Illinois residents who lost their jobs or found their paychecks scaled back because of the COVID-19 pandemic can apply for up to $25,000 to cover missed rent payments starting Monday, officials said.
The relief package signed into law in December by former President Donald Trump will send $835 million to Illinois state and city officials to prevent a tsunami of evictions as the pandemic wanes.
The Illinois Housing Development Authority program could provide residents with 15 months of rental assistance to cover past-due rent from the previous 12 months and three additional months for a total of no more than $25,000, officials said.
In the summer and fall of 2020, state officials sent approximately $300 million to residents struggling to stay in their homes amid the pandemic. Renters could get a maximum of $5,000, and Gov. J.B. Pritzker acknowledged the need was far greater than the state could meet.
A recent survey by the Neighborhood Building Owners Alliance found that Chicago housing providers have not been paid $1 billion in rent since the start of the pandemic in March 2020.
The new round of grants will be paid directly to landlords in the form of a check for the exact amount of rent owed, officials said.
Landlords will be able to apply on behalf of their tenants, and renters will be allowed to apply even if their landlords are uncooperative.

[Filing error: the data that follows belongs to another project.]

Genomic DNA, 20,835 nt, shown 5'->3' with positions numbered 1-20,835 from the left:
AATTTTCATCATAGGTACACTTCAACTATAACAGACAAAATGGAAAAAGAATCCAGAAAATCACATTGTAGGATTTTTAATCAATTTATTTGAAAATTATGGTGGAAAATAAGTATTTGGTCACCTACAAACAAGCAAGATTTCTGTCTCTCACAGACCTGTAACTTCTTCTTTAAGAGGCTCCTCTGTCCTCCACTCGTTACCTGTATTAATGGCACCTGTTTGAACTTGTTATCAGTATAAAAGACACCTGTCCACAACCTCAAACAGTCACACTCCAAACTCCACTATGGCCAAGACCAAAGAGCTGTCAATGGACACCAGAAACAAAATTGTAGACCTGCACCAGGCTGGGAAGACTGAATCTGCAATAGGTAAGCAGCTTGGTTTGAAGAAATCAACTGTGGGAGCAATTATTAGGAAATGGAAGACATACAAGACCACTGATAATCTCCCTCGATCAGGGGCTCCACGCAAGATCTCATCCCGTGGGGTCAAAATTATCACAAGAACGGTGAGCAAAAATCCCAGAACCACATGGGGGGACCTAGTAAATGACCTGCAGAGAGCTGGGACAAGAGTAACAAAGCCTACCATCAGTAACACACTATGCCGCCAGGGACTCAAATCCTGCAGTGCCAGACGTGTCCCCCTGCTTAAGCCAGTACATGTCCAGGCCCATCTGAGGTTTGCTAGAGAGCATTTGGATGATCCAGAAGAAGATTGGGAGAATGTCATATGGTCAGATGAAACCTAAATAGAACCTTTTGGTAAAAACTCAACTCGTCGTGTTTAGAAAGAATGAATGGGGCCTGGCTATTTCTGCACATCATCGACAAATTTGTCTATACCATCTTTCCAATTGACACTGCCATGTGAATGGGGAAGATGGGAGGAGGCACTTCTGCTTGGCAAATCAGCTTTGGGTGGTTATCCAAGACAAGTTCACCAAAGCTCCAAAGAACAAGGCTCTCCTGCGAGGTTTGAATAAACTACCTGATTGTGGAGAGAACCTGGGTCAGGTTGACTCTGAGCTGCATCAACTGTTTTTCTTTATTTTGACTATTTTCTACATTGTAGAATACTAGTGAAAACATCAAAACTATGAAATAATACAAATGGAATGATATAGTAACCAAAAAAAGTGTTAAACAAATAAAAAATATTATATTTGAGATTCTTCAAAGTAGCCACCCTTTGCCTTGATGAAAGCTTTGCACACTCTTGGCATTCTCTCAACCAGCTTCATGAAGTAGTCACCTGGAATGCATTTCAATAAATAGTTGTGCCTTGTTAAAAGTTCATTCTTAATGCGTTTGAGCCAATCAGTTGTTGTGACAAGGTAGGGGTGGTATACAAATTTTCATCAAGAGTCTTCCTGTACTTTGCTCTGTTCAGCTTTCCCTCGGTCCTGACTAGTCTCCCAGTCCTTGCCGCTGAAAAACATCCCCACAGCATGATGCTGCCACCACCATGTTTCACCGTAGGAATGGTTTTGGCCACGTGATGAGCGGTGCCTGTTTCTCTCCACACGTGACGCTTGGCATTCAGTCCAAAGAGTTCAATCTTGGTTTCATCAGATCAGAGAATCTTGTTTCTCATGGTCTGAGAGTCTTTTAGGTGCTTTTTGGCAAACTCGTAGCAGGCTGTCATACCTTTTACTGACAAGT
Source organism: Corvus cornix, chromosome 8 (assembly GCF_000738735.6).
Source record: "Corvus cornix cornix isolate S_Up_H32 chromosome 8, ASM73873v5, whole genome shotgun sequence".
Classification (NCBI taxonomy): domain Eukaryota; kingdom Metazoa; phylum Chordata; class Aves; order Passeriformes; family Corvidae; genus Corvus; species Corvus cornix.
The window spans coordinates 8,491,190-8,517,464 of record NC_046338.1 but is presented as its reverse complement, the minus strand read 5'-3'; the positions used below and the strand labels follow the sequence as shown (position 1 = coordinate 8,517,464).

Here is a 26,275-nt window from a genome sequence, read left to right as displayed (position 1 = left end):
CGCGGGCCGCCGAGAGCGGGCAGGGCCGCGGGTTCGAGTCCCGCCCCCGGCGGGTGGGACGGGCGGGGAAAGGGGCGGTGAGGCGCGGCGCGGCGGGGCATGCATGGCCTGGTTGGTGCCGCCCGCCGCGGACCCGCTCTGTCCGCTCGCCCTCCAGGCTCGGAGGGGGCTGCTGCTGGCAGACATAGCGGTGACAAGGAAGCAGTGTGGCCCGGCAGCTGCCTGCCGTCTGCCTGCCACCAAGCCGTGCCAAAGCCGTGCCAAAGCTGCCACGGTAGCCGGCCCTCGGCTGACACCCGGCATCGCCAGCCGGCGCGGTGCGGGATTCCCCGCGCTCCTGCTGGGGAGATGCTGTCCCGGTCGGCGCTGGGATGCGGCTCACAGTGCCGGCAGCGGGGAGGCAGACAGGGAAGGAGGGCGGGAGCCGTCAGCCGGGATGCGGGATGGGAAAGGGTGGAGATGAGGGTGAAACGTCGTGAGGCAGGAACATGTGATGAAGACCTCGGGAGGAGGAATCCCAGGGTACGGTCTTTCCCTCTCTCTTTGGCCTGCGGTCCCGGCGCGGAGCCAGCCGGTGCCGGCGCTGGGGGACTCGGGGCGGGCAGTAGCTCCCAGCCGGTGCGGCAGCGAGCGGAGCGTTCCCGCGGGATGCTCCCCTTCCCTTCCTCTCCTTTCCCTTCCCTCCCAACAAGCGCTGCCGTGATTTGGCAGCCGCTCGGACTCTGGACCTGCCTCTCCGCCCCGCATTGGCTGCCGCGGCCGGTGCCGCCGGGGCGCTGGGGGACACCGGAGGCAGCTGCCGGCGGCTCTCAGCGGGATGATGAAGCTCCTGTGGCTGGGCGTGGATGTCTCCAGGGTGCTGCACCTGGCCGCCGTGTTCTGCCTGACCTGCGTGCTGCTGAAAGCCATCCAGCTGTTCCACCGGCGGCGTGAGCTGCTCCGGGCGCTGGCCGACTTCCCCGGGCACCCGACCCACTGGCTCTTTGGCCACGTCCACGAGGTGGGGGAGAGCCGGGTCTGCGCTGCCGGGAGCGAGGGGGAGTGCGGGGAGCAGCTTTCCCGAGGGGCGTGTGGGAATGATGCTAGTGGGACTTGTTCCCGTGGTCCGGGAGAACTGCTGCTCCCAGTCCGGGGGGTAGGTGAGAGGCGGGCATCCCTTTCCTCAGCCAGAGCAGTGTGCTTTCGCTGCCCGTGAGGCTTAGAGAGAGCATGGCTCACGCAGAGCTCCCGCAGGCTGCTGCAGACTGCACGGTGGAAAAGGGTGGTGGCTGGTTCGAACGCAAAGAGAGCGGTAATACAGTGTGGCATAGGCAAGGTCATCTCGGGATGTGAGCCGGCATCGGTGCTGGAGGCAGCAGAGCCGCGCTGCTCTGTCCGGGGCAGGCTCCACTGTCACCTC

Applicants must earn less than 80% of the area’s median income for their family size. For a Chicago family of four, that is $71,300, according to city data. Applicants who are unemployed and earn less than 50% of the area’s median income will get priority for the grants, officials said.
A full list of requirements for the grants is available online.
Chicago officials plan to launch another round of rental assistance grants with $80 million from the December relief package by the end of May, said Asha Binbek, a spokesperson for Mayor Lori Lightfoot.
A ban on most evictions in Illinois has been in place since March 2020. In November, Pritzker modified the eviction ban to cover only renters who earn less than $99,000 annually — or $198,000 if a couple files jointly — to align with the federal ban on evictions, officials said.
Those who cannot pay their rent must submit a form to their landlord declaring that the pandemic has made it impossible for them to pay all or a portion of their rent. That form is available at ihda.org.
The state ban will remain in place until at least May 29, and the federal ban will remain in place for now as the Biden administration appeals a ruling striking down the nationwide ban, which the president had extended until June 30.
A Chicago law will automatically extend the ban on evictions in the city for an additional two months after the state’s ban is lifted, officials said.
Approximately 21,000 households in Chicago could be evicted from their rental homes once the ban is lifted, according to a forecast released in December by the Lawyers’ Committee for Better Housing and the Center for Urban Research & Learning at Loyola University.
The COVID-19 relief package signed into law by President Joe Biden in March includes another $25 billion in rental assistance funds set to flow to states and cities in the coming months, officials said.
Contact Heather Cherone: @HeatherCherone | (773) 569-1863 | [email protected]